I have a large GDB database of points of interest across the world. I can open this up in FME and the data viewer works great in showing me the content in a way that is easily consumable. Despite all of these data rows being filled with lots of info, and being properly mapped in the world viewer feature, I don't have the lat/long coordinates for these places.

I've tried several variations of Transformations, but I am unable to output the lat/long coordinates that I am looking for. Right now I am using a coordinateExtractor, that is successfully adding new X and Y values to the output file, but the coordinates don't show up as valid on Google maps. For example, this is what I am currently getting for a given row:

X: 1136921.462499998509884
Y: 216469.213800000026822 

I feel like I am close! But I am stuck. How can I get the lat/long coordinates for each of these rows in a format that Google Maps will take?


Method 1: Add a reprojector before the coordinate extractor to convert the points from the source coordinate system into LL84. The points will then be in latitude/longitude. Note that following the coordinateExtractor the X attribute will hold longitude and the Y attribute will hold latitude.

This method assumes the GDB has the current map projection for the data correctly assigned; if not - use a CoordinateSystemSetter before the reprojector.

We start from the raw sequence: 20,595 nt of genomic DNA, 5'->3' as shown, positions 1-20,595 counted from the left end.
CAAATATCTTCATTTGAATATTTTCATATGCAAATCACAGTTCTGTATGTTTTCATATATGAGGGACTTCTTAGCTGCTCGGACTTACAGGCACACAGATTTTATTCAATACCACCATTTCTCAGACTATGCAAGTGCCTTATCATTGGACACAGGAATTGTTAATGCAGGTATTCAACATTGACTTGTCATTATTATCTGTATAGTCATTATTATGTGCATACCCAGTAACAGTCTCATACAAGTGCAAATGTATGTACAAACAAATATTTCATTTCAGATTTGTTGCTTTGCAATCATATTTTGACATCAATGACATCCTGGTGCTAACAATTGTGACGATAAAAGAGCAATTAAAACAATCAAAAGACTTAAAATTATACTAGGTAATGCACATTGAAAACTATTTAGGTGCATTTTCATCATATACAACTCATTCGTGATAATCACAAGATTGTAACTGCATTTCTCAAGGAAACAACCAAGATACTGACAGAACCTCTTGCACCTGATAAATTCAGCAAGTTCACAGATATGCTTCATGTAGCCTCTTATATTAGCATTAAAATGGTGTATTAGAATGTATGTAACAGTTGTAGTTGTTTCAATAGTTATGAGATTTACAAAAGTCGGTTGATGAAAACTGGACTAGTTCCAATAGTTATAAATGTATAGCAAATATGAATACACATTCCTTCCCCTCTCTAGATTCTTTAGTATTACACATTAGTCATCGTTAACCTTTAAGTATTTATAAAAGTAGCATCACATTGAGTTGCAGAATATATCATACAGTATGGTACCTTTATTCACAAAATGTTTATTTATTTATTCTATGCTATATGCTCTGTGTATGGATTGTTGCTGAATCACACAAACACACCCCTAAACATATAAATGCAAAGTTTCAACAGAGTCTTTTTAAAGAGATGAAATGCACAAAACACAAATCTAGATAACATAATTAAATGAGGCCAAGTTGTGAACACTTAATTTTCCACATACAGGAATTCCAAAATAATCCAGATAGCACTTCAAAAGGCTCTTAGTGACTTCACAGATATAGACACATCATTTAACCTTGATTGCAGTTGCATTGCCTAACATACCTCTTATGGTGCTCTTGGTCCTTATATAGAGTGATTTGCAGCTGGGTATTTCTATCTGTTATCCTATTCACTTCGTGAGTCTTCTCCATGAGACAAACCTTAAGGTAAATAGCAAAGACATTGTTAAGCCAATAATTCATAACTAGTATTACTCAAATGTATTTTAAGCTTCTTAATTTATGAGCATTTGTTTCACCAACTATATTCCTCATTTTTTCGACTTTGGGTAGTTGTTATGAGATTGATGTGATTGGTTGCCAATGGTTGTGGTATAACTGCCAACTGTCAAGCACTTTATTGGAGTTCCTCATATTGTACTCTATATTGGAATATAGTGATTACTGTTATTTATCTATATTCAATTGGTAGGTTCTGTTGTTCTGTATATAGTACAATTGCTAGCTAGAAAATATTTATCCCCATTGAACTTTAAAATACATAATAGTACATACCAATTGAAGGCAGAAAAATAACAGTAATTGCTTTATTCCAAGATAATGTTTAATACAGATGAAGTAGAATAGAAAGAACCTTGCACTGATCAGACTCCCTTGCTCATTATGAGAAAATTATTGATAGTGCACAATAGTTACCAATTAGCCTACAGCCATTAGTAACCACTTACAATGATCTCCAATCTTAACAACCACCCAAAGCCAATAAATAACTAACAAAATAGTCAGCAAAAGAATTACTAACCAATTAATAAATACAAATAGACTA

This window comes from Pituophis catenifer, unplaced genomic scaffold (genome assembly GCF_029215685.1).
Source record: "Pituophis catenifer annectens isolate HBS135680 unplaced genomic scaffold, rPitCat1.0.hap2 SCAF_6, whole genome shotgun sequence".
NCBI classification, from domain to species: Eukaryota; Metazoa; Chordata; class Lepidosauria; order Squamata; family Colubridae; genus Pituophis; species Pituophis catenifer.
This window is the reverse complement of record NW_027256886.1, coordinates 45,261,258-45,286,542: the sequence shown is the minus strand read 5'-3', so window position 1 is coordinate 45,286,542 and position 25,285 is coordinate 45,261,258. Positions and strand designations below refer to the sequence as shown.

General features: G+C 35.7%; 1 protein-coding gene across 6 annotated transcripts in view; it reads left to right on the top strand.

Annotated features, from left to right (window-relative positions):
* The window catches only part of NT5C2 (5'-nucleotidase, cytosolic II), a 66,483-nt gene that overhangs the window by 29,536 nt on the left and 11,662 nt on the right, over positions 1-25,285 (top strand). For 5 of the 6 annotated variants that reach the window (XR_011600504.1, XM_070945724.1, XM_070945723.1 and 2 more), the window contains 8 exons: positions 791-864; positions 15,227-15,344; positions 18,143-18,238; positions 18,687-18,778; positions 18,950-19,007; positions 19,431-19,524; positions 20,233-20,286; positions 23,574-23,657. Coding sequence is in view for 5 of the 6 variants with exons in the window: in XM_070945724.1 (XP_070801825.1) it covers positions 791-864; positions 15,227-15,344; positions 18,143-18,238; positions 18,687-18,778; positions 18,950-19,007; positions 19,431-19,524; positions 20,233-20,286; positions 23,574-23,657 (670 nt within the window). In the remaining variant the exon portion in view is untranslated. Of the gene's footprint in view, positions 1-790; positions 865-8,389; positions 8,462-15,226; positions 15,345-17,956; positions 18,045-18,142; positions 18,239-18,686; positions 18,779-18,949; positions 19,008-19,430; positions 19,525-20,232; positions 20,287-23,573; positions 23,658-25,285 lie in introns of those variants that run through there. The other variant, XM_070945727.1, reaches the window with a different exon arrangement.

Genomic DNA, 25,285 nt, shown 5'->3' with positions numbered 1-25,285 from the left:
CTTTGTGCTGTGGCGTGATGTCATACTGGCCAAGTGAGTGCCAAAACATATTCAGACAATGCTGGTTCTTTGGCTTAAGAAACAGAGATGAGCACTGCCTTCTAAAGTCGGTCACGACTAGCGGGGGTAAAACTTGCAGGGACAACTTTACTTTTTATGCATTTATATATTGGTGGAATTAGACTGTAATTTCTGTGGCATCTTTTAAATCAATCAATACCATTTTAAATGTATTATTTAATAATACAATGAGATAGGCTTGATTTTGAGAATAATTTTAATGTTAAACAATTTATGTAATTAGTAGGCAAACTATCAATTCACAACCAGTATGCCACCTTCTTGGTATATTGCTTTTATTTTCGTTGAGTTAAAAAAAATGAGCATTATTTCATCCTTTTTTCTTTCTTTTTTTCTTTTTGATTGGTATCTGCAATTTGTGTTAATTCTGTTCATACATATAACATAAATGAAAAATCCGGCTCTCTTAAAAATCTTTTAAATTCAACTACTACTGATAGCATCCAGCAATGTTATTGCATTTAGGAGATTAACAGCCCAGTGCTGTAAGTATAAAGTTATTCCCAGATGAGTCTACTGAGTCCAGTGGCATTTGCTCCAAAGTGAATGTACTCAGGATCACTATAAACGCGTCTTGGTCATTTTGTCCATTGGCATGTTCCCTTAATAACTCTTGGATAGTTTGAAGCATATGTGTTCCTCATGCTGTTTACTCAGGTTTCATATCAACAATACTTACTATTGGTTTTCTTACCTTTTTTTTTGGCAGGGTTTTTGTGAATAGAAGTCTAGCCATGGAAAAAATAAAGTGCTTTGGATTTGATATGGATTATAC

Method 2: Alternatively, use the AttributeReprojector transformer which can be used to convert the X and Y attributes themselves into lat/lon. This way the features themselves are unchanged. You will need to specify the source and target coordinate systems.

  • thanks for your answer! That helped me get the coordinates into a format Google Maps would take. As I am going through and testing a few of them, it looks like they are pretty accurate. Some of them are slightly off, maybe within a half mile of accuracy. Is it possible that the option I used (method 1 above) is to blame? Or is this likely a limitation of the accuracy of the actual data in the GDB file? Jun 14 '19 at 14:05
  • 1
    Hard to confirm without further information. However if most of the processed points are indeed OK - then it is fairly reasonable to assume the remaining inaccuracies is due to source data outliers.
    – JimT
    Jun 14 '19 at 14:13

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